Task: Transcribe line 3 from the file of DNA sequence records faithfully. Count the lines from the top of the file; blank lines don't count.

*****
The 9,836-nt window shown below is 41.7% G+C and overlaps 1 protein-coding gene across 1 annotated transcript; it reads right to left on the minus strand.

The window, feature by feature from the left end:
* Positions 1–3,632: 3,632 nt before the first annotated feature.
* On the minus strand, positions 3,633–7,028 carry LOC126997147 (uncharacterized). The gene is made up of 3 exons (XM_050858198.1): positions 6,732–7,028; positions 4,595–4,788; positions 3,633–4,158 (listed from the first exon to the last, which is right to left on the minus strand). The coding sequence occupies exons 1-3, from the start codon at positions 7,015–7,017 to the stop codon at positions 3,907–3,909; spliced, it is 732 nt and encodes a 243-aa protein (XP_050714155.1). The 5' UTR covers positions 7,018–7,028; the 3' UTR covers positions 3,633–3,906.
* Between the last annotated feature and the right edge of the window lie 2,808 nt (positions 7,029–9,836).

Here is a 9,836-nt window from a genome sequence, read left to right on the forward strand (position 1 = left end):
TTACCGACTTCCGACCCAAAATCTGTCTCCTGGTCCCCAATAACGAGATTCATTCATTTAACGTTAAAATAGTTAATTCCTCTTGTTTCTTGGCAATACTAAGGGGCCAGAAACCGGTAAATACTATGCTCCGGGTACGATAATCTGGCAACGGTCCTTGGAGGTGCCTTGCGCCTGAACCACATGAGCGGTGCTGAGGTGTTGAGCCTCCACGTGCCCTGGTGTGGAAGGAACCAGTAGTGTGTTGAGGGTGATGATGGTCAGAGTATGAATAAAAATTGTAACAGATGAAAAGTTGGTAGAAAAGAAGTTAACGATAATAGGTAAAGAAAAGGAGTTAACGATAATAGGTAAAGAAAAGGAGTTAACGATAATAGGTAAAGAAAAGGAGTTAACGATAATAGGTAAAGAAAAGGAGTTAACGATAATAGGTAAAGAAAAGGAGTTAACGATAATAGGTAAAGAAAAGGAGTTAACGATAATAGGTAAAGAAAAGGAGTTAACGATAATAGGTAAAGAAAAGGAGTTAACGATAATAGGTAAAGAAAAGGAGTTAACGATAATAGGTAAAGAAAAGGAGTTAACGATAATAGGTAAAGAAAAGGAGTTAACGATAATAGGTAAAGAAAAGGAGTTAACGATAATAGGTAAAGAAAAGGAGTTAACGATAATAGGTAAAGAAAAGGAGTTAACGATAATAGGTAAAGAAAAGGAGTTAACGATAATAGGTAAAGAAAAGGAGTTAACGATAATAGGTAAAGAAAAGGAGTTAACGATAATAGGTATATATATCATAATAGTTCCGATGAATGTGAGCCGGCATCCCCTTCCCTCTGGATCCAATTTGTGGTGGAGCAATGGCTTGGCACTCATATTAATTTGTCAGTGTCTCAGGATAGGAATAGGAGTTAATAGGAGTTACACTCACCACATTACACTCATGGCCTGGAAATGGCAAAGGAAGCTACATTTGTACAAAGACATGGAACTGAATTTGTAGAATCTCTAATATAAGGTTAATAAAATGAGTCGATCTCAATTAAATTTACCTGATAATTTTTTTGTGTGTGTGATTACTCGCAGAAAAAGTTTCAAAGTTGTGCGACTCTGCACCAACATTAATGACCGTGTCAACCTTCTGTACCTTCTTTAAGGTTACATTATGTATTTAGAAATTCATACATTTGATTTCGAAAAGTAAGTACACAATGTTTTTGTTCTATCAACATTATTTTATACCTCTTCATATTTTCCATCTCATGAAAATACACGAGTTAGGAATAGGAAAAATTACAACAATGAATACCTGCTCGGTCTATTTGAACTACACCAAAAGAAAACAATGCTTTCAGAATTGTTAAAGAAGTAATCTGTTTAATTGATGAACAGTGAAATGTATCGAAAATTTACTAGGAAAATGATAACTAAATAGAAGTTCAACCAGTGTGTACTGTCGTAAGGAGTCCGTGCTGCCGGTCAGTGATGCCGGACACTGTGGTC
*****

* Positions 1–3,632: 3,632 nt before the first annotated feature.